This week I interviewed one of my closest friends, Amber Roberts. She is a photographer based in Kensington, and can be found shooting in the surrounding areas of Notting Hill and Holland Park with her partner, Philip. She has a calm, tranquil style full of warm, dreamy tones. We talked about how she began her photography business, shooting with her partner, her love of nature and her aim to encourage female empowerment through her work.
Tell us what inspired you to start photography?
This is the first year I’ve pushed myself to pursue photography as my full-time passion rather than a side hustle. As a child it enabled me to escape the reality around me and be anyone I wanted. My mother didn’t have a lot of money so 35mm film was hard to come by. I loved the chances that I had to use the film camera and show what was happening around me at that moment in time. I kept it very real, and rather than removing the bad bits I recorded as much as I possibly could. When digital cameras became more accessible I would “steal” my best friend’s camera and take as many photographs as possible. This inspired me to study photography during my A-Levels where I developed my love for film photography, there’s just something so magical about the dark room.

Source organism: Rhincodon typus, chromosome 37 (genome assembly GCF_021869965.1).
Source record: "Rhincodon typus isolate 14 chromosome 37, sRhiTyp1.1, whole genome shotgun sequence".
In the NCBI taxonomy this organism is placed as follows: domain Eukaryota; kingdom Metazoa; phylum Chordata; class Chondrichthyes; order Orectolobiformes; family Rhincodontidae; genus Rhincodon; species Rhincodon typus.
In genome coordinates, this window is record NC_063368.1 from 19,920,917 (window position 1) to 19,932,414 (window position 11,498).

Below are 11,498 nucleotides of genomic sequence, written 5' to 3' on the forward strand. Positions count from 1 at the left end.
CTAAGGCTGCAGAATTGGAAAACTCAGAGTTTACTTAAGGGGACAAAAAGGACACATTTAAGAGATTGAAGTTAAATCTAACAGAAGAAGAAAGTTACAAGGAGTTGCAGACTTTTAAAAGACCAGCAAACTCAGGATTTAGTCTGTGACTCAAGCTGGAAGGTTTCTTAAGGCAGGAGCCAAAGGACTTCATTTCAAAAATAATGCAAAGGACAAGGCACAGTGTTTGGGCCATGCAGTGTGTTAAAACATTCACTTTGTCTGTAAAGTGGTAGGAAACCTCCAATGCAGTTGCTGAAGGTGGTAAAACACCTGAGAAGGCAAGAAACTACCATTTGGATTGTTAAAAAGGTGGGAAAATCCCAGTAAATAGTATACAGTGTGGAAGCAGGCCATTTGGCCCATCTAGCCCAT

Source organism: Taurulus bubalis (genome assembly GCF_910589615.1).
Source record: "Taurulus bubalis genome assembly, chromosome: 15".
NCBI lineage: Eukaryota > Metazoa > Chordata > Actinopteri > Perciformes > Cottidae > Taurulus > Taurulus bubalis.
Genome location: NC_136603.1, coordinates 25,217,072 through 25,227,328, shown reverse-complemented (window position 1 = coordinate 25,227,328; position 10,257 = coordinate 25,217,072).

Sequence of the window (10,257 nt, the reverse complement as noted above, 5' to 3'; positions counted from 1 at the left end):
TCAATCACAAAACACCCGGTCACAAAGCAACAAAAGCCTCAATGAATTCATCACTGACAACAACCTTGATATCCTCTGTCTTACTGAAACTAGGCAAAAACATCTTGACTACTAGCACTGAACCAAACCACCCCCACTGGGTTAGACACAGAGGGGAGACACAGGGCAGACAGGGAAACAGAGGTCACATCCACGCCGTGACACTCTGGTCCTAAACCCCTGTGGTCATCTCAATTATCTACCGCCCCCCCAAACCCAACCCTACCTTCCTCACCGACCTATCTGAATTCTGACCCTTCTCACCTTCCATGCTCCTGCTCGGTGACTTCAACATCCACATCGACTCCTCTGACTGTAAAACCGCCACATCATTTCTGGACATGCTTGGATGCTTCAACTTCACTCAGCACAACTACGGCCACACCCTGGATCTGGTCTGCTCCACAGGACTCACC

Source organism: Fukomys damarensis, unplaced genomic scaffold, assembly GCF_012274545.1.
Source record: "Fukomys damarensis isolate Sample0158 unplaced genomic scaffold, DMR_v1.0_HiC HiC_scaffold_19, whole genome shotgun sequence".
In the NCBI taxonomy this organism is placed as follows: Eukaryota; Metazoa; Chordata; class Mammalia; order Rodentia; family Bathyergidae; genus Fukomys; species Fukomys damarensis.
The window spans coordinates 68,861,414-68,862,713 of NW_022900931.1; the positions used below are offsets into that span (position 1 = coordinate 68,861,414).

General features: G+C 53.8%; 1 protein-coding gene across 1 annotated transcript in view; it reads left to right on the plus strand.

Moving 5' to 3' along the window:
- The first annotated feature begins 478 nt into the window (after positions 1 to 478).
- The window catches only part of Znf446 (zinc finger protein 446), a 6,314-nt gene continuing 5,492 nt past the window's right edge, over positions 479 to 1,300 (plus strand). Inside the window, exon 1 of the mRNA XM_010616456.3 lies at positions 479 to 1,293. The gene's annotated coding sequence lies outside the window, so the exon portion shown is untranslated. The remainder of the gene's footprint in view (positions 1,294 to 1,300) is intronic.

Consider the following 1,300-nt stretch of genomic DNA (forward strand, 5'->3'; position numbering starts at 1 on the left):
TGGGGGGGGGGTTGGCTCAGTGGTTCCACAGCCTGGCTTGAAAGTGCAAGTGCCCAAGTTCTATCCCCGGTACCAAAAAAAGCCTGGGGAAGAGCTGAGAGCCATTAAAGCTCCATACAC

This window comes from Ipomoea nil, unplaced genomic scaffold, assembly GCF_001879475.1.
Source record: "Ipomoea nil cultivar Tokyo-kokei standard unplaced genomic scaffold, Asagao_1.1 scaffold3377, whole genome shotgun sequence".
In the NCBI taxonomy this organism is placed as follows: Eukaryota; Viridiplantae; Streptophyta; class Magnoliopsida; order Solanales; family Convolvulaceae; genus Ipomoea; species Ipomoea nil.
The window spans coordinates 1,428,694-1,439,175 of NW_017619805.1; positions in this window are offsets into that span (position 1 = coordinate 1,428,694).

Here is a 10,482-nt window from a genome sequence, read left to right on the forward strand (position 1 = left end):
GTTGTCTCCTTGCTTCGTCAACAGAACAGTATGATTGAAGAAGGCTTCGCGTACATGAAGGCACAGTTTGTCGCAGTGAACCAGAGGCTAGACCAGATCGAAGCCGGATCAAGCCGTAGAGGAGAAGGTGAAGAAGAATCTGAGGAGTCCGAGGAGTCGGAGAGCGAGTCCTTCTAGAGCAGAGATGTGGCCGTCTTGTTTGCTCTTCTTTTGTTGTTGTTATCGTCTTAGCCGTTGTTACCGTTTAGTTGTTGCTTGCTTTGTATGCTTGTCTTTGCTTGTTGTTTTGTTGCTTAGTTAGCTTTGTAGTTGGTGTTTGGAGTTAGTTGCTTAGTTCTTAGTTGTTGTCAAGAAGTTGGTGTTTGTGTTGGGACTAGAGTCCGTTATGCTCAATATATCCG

How has your style developed over time?
Before my A-Levels I didn’t really know how to take a picture. I was also afraid of working with real humans and so I focused on nature and still life – something I don’t regret. When I went to university I pushed myself out of my comfort zone. Now that I am pursuing this full-time I want to capture beautiful moments for my clients to cherish. My main goal is to enable my clients to feel beautiful, special and to find themselves during our shoot. I love to direct the models through each pose to help them to find confidence. One thing I really want to do is to help those who have been through something bad – like losing a job, a relationship break-up or a trauma – and help them to feel amazing at the end of the photo shoot experience. I want to create a special day for them, where they can come and have their make-up done, choose their outfits, have time shooting and then wind-down. My main goal is to make my clients feel happy and confident in their own body.